The Kyūri-bon Boom and the Public Perception of Science in Early-Meiji Japan
Location: Online, via Zoom
Science and Technology Seminar Series
SPEAKER: Ruselle Meade, Lecturer in Japanese Studies, Cardiff University
Register here: https://tinyurl.com/y9r9rffm
The first decade of Japan’s Meiji period (1868-1912) saw a boom in the publication of vernacular science books, referred to as kyūri-bon, in response to the introduction of a new national school system and curriculum. The haste with which many of these books were produced, as well as their vernacular character, mean that they tend to be considered inconsequential. However, in this talk, I argue for their importance to the history of science in modern Japan. The aim here is not to look within these books for the roots of Meiji modernisation. Rather, I explore these books as cultural products on their own terms, showing how kyūri-bon writers weaved scientific content into existing literary genres in their attempts to create a science-literate public. I examine writers’ discursive strategies to ask what science (kyūri) meant to an early Meiji public. How did writers map new scientific explanations into existing popular interpretative frameworks, and how did such encounters shape public understanding of science?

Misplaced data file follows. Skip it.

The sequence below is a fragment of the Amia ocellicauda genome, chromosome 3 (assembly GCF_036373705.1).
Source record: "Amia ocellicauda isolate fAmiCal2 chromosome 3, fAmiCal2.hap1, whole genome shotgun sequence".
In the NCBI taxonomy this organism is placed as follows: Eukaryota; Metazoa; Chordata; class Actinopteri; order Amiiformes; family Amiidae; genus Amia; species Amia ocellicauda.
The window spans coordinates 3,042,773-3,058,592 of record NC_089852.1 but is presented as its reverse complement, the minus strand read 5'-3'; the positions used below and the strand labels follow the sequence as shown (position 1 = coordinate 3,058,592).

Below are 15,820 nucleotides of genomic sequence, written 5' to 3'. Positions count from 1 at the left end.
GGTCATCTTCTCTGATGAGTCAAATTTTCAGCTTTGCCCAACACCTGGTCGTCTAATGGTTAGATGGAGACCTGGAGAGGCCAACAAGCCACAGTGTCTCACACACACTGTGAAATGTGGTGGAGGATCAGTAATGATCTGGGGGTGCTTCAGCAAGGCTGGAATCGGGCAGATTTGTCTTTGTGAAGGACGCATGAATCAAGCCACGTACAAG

Ruselle Meade is Lecturer in Japanese Studies at Cardiff University, where she works on the history of science and translation in modern Japan.
The Science and Technology in Asia Seminar Series is sponsored by the Harvard University Asia Center and convened by Victor Seow, Assistant Professor of History of Science.